Losing weight can be hard. There’s so much conflicting information that it will make you want to pull your hair out.
Are you someone looking to lose weight?
A common piece of advice that’s frequently passed down, maybe from a trainer, a friend or some article like this on the internet is just to eat less or that it’s your fault that you aren’t tracking correctly.
Today, I’m here to tell you it might not be your fault!
Is the overconsumption of food an issue for some people? YES.
Are some people crappy at tracking what they put into their body? YES.
Some people, however, hit all these fundamental areas, they track consistently and eat less than what they need on a daily or weekly basis.
So why aren’t they losing weight?
To understand this, we will delve into some metabolic processes that occur when we eat less for a period of time.
Calories are king. To lose weight we must be in a deficit.
The question lies in: what is our actual individual deficit?
Our metabolism is not a fixed point, rather it moves frequently. If we move more we require more energy from the form of food. If we eat less we start unconsciously moving less as a consequence we may blink slower, talk slower and decrease our basic movements e.g. walking around.
If we take a person that weighs a certain weight e.g. 90kg. This person might have a resting basal metabolic weight (BMR) which is a fancy way of saying they could eat this amount of food or calories every day and not gain or lose weight. So our 90kg person may have a BMR of 2500 calories per day.
Now if this person loses 10kg dropping to 80kg, they’re BMR (how much they can eat without gaining or losing weight) will change as well. While the actual number may change to keep this example simple let’s assume from dropping the 10kg their BMR drops by 500 calories. Meaning they can maintain their new 80kg weight at 2000 calories per day instead of 2500.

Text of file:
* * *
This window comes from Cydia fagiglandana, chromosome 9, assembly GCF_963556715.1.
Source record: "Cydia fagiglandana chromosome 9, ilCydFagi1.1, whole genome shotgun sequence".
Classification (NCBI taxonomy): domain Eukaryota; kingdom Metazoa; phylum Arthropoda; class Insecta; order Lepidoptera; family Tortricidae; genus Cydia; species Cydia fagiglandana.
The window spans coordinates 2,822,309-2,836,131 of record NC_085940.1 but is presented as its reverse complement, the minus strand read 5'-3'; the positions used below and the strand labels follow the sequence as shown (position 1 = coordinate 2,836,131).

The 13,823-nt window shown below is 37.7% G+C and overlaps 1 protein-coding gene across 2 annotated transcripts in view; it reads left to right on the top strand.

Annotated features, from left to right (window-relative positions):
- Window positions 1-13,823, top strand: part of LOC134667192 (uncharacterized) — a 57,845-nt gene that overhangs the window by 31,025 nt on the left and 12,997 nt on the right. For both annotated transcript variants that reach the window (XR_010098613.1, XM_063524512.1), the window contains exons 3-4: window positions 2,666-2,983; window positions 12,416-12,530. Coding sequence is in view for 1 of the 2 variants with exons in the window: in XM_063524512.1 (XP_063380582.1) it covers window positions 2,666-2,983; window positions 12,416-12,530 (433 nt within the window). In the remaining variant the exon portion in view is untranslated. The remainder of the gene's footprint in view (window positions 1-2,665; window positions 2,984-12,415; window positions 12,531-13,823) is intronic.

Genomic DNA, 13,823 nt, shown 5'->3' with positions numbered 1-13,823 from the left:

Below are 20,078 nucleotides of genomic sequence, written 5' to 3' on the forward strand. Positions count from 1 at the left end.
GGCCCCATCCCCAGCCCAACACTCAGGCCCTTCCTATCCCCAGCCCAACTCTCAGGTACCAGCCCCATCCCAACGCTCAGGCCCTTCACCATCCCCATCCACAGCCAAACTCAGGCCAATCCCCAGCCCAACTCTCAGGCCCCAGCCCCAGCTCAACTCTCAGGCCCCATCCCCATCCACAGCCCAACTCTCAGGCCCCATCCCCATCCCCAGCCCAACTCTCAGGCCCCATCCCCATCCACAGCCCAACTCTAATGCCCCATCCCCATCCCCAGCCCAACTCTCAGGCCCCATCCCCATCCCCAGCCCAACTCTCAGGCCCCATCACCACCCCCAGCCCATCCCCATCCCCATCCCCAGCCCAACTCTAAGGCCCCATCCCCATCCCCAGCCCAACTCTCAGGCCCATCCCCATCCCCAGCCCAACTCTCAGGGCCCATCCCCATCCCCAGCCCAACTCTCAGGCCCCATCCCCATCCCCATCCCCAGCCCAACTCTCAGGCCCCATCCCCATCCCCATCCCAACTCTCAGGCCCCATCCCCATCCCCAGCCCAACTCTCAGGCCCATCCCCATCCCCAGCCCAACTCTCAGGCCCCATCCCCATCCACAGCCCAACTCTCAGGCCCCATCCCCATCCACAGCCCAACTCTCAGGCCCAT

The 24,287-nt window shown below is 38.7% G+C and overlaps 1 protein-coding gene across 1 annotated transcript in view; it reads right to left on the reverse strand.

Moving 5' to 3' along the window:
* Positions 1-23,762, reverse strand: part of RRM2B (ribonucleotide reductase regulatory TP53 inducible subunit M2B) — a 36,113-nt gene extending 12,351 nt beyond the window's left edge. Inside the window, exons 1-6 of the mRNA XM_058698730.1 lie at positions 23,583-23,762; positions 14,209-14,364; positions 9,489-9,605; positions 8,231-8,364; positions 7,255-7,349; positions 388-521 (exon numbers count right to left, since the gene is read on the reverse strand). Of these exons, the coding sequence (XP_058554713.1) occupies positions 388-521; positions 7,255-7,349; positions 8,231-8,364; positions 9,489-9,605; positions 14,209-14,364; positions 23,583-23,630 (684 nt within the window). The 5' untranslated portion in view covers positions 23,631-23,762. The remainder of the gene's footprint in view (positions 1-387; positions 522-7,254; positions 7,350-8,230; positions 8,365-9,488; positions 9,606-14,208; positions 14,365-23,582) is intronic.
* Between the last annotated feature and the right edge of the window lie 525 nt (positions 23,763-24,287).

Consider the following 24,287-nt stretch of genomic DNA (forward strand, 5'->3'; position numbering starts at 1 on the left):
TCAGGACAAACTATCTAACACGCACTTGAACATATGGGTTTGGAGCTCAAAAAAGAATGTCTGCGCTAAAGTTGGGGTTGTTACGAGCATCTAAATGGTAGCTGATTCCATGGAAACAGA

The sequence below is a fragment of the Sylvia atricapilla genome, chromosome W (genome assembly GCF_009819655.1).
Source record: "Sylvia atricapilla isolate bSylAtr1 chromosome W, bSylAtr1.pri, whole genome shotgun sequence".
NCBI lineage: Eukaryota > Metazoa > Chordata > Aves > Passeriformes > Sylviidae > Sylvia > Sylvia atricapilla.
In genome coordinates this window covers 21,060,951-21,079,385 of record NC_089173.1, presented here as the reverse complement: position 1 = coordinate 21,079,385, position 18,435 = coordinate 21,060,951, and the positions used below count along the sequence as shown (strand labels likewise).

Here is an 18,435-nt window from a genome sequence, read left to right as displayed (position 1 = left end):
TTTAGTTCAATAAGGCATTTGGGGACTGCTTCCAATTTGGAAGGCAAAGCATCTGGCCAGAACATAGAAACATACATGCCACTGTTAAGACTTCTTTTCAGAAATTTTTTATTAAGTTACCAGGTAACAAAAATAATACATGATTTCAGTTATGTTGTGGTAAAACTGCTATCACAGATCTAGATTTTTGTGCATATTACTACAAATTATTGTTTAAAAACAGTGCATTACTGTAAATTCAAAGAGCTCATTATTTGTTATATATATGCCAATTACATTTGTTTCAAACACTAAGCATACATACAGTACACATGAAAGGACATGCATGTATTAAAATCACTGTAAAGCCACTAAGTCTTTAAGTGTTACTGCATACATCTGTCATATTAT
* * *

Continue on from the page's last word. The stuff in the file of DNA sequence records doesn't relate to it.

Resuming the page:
Typically when a person is required to lose weight 200-300 calories will be sufficient. So if we minus 200-300 from 2000 we now need approximately 1700 calories per day to start losing weight.
This is not factoring in our movement.
Let’s say we have a Holiday or Christmas period and we gain our weight back, we might lose our motivation and spiral for a while. A common issue is that people re-gain their weight they once lost. Now we’re back at 90kg feeling depressed that all our hard work has been undone.
Now we should be able to say ok well we lost all these calories previously by going to 2200 calories because our BMR was 2500. Only this isn’t the case anymore. Our BMR does not change as rapidly as our weight can fluctuate.
This means our BMR might still be around the 2000 calorie per day mark even though our body weight has gone back up by 10kg. Now we must eat less and less to lose weight.
I wonder how many people reading this have done one or more diets. Chances are many of us have done a few, jumping from diet to diet. What happens in this instance is that it now becomes much more difficult to lose weight.
Just dropping more and more calories over and over is not sustainable. Research suggests we must reverse our dieting strategies to reduce the stress on our metabolism.